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Identity, Intersubjectivity and Communicative Action
Traditionally, attempts to verify communications between individuals and cultures appeal to ‘public’ objects, essential structures of experience, or universal reason. Contemporary continental philosophy demonstrates that not only such appeals, but fortuitously also the very conception of isolated individuals and cultures whose communication such appeals were designed to insure, are problematic. Indeed we encounter and understand ourselves, and are also originally constituted, in relation to others. In view of this the traditional problem of communication is inverted and becomes that of how we are sufficiently differentiated from one another such that communication might appear problematic.
Following Hume’s recognition that we cannot in principle have any experience of an experience transcending objectivity as such, Husserl’s Phenomenological Epoche (1) suspends judgement on whether or not such a realm of “things-in-themselves” exists. Thus our experiences of material objects and descriptions thereof can no more be shown to correspond to such an “objective” standard than can our experiences and descriptions of immaterial objects and conscious states. Consequently interpersonal and intercultural communications concerning the supposedly “public” objects etc. of the material world seem no less problematic than Wittgenstein (2) and others have shown communication concerning the “private” objects of the immaterial world (of fantasies, dreams etc.) to be.
Accepting that we cannot establish the “objectivity” of our experiences’ content, Kant nevertheless attempts to resist a slideinto relativism by insisting that they are mediated by rationally delineated categories which supposedly insure the transcendental or universal nature of their form, thereby providing an absolute standard against which we might check the veridicality of our descriptions of, and communications concerning, them. However as a priori preconditions of the possibility of experience such categories are obviously inexperienceable in themselves, and consequently must also fall to the phenomenological reduction. (3) Nevertheless, a moments reflection will confirm that our experiences do indeed exhibit structure or form, and that we are able, even from within, or wholly upon the basis of, the (phenomenologically reduced) realm of, our experiences per se, to distinguish between the flux of constantly changing and interrupted subjective appearances, and the relatively unchanging and continuously existing objects constituted therein. Husserl confirms:
… cognitive acts, more generally, any mental acts, are not isolated particulars, coming or going in the stream of consciousness without any interconnections. As they are ESSENTIALLY related to one another, they display a teleological coherence and corresponding connections … And on these connections, which present an intelligible unity a great deal depends. They themselves are involved in the construction of objects … (4)
Indeed:
…”appearances” … in their shifting and remarkable structure … create objects in a certain way for the ego … (5)
However while the structures or forms displayed by our experiences constitute their objective content, what is far from evident is Husserl’s claim, here and elsewhere, (6) that they are “essential”. Indeed in order to know which, if any, of the structures of our particular experiences of an object etc. are essentially or universal, we must already know, prior to these experiences, and consequently non-phenomenologically, the essence of the object etc. in question. Moreover this is true regardless of whether we restrict our experiences to our sensory observations of physical objects etc., or, as Husserl, Merleau-Ponty and other Phenomenologists suggest, (7) we include also our non-sensory observations of the non-physical objects etc. given to us in “imaginary free variation”.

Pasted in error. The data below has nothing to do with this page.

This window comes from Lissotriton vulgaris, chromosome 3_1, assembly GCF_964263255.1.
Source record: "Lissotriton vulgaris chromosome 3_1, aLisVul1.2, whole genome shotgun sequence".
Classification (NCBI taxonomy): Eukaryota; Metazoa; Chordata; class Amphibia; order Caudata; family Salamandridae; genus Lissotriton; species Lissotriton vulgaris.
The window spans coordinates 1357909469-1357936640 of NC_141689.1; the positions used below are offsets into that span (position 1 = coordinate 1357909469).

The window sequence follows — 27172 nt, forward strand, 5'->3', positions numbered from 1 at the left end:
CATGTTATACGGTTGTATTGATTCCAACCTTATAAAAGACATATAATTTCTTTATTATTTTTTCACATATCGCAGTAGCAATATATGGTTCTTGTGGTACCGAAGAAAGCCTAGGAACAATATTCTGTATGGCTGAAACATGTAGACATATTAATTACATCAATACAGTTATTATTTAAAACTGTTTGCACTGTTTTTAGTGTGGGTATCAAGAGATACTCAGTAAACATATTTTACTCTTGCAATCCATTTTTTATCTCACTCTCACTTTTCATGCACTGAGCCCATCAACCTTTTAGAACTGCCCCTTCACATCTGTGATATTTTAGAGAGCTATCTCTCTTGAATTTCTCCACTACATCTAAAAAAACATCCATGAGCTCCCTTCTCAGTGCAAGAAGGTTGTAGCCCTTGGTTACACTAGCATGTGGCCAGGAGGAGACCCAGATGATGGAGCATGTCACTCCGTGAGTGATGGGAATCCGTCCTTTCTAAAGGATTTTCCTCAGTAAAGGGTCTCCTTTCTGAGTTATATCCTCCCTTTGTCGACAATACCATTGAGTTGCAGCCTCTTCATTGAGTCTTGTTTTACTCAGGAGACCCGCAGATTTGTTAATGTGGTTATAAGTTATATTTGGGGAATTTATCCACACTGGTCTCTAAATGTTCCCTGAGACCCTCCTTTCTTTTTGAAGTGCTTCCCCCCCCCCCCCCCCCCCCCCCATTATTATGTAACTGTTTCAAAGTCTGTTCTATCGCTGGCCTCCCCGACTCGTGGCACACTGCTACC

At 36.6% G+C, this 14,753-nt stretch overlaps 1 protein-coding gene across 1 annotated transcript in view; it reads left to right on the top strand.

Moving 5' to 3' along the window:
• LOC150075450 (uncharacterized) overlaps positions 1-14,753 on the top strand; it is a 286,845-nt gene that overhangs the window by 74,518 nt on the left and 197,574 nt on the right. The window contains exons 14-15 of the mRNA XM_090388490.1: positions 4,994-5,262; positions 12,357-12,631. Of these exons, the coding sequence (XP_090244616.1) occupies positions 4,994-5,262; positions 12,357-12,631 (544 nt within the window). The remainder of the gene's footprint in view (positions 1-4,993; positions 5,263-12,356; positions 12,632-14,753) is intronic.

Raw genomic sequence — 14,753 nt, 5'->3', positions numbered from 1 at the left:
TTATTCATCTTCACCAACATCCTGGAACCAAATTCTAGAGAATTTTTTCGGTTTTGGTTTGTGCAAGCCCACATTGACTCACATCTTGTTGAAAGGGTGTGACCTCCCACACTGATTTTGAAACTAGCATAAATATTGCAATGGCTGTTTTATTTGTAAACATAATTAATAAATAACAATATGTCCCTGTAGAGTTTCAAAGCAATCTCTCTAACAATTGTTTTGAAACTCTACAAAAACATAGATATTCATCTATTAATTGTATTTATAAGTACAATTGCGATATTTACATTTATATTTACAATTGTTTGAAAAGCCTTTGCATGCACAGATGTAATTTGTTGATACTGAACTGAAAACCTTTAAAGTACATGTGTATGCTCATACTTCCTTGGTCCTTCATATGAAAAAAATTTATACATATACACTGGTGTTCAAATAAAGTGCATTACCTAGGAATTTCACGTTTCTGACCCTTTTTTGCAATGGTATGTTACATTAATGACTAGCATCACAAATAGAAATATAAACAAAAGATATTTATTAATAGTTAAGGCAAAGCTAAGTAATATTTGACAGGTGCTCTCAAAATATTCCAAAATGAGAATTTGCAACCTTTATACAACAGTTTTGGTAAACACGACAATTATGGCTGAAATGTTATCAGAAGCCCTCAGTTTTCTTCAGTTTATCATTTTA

While it is therefore evident that the forms or structures exhibited by our experiences constitute objective unities which transcend the flux of “subjective” experiences by which they are nonetheless exclusively constituted, (8) what is not clear is whether they similarly transcend the individual-historico-socio-culturally relative instances of their lifeworld (Lebenwelt) appearances, as they must if they are to insure the veracity of interpersonal or transcultural communication. Indeed, the Gestaltists’ Vase/Faces or Duck/Rabbit seem to point to the relativism of our perceptions, while many of the cognitive illusions produced by Ames and his school, and by stage “magicians” precisely depend upon our mistakenly generalizing or universalizing particular formal or structural relations to cases where they do not hold.
And as with our perceptions in the narrow sense, so too our “perception” in the widest sense, our understanding, displays a similar relativism. For instance most US citizens simply failed to understand Soviet ex-President Gorbachev’s comment that the homelessness of New York subway inhabitants demonstrated that US society was not free. For unlike the Communists’ conception of freedom as “Freedom FROM” (eg. exploitation, unemployment, ignorance, hunger, preventable illness, and homelessness etc.), most US citizens conceive Freedom as “Freedom TO” do certain things (eg. invest money at highest interest rate, compete for jobs, education, food, healthcare and housing etc.). (9)